Officially declared extinct in Malaysia back in 2015, it seems we may have to bid farewell to the Sumatran Rhino in Malaysian borders for good. With the last news of the only two surviving rhino reportedly being sickly early last year and no news since, it is truly saddening to think that these gentle forest-dwellers have ceased to exist right before our eyes.
Among the megadiverse collection of animals found all across Malaysia, Johor comes in second for having the largest area designated as a national forest reserve. The Endau-Rompin National Park is home to most of Peninsular Malaysia’s animals, with many endemic to rainforest area and its surrounding waters.
The Northern Sumatran Rhino
The two-horned Asian rhino was known to make the Johor rainforest its primary habitat, although little clusters have been spotted further up north right into Thailand, and others found on the Indonesian island regions of Borneo and Sumatra. They are the world’s smallest known sub-species of rhinoceros, and are the most endangered of the continent. While they may be small compared to their African relatives, the Sumatran subspecies is actually the closest relative of the prehistoric Woolly Rhinoceros, a giant of the Ice Age. Their most distinctive features pertaining to this are their shaggy exteriors, hairy ears and tail, and their two horns.
Too Elusive For Their Own Good
The Sumatran Rhino are highly solitary creatures, preferring isolation rather than a herd. This has made them extremely hard to track, so much to the point that experts have deemed them to be extinct on Asia’s mainland.
The existing little population of under 80 rhinoceri known to live on the islands of Southeast Asia, specifically in the dense jungles of Borneo and scatterings across Sumatera, have also been rather difficult to monitor even amongst themselves due to the large expanse of rainforest, and a frightening rate of deforestation cutting across their territories.
The only method we have for the documentation of these secretive animals is via camera traps, as these shy and rare beings tend to hide too well in the foliage.
Declaration of Extinction
Even when Endau-Rompin was known to be one of the very few areas in Malaysia to have the largest population of Northern Sumatran Rhino on Peninsular Malaysia, several hard-hitting issues contributed significantly to their alarming decline.
Like the African white and black rhinoceros, poaching was the main cause of the Sumatran Rhino’s decimation. No modern medical and scientific evidence has proven any benefits to the usage of rhino horn, not for curing cancer nor acne. Yet, many Asian human populations still covet the ivory in the faith that its exclusivity propagates almost magical properties, and its value defeats even gold.
Separation also had its terrible effects on the rhinoceri. What few females that have been found and tagged by the active conservationists were found to have uterine fibroids – tumours in the uterus that prevented lifetime pregnancy. This condition was noted to occur when the animals were not able to mate or breed for extended periods.
Today, what remaining researchers specialising in and dedicated to the Sumatran Rhino have focused their efforts in the far reaches of Borneo, working with rehabilitation centres to conserve the surviving rhino in Indonesian zones.
Why They Can Never Return to Johor
They might have once been one among the many of Johor’s collection of rare animals, but too much has happened to the land. They have nothing to come back to, literally. Deforestation is rampant, legal and illegal. Despite many areas being designated as protected, these territories are also facing degazzetting by government and industrial powers in favour of highways and prime construction.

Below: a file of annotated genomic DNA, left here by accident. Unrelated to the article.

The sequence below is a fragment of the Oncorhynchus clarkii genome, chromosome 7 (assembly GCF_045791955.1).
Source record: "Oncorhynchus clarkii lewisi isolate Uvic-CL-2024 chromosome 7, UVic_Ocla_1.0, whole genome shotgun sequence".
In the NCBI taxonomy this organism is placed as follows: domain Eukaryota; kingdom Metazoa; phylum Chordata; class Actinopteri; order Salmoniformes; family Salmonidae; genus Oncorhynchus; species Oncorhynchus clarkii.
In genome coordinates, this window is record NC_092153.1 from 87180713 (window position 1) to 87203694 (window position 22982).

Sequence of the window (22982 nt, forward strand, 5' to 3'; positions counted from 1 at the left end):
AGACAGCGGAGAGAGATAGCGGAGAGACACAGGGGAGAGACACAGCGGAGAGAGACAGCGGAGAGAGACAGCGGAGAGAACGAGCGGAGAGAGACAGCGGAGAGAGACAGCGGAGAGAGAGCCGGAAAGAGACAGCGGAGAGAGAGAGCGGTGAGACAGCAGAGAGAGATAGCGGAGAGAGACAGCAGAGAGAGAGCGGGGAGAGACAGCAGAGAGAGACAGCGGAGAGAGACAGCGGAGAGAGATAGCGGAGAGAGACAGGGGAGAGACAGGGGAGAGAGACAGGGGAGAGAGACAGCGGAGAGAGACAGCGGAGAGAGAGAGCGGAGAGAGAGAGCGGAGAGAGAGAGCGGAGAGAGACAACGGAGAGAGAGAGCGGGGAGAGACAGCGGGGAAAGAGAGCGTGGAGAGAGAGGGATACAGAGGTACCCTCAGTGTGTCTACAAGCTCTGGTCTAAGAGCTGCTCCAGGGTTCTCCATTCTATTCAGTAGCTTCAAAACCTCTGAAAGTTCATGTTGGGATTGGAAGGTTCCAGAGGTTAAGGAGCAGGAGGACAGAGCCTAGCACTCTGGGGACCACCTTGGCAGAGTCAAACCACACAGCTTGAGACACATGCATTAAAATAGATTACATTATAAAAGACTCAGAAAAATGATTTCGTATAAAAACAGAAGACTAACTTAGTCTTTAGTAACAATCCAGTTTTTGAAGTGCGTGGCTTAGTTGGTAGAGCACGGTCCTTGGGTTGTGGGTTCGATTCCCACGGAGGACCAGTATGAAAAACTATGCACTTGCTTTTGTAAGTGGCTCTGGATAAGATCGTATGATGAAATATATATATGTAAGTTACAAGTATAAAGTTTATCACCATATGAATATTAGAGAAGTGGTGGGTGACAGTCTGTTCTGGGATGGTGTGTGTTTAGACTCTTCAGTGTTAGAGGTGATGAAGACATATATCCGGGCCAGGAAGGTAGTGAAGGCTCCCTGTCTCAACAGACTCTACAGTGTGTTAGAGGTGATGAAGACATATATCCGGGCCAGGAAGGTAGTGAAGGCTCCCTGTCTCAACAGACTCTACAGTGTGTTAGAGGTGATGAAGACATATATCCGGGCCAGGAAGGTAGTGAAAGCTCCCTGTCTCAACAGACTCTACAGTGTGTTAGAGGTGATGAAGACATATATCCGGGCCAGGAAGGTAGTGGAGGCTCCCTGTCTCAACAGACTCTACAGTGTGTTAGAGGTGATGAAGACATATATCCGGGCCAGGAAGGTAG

These introverted beasts thrive in dense jungle, where their feeding habits of browsing for low-growing shrubbery and wild fruit can commence uninterrupted. The dry, barren conditions left behind by heavy transport and landscape stripping ruins the entire ecological chain. With the added threat of habitat loss, it isn’t just the rhinos that face accelerated extinction.
The Desperate Remaining
The surviving animals still have a long way to go to make their conservation more than just a notion. Johor still is host to a plethora of wildlife not found anywhere else in Malaysia. The dugongs of Pulau Sibu have a conservation dedicated to them and their delicate source of food – the seagrass, but massive development projects like the Forest City coastal reclamation are a huge threat.
Many mangrove inhabitants such as the Milky Stork and the Betta Persephone have also fallen to critically endangered levels.
The pride and joy of Malaysia, the Malayan Tiger who has been known to inhabit certain parts of Endau-Rompin, still is in danger of poaching and human-wildlife conflict. Pangolins are infamously and unjustifiably hunted like they are purposely being exterminated.
A Shred of Hope?
We have failed the Sumatran Rhino, but not all is completely lost. There have been instances where acts of preservation has been successful in Johor, like the Sultan Iskandar Marine Park in Mersing. With heavily monitored and restricted diving activities as well as continuous efforts in rehabilitating the coral reefs, the ecological system of that region noticeably healed and even improved.
This victory was achieved through the declaration of the area as sultanate land by the Johor royalty, enabling higher protection status due to its importance beyond state government regulations. Sustainability and environmental conservation may seem like a simply an added bonus during talks of development, not something many take into high consideration, but with initiatives from the higher powers themselves, we can only hope to distance our flora and fauna from the too-close future of extinction.
*This article first appeared in our Expat Magazine March 2019 edition.
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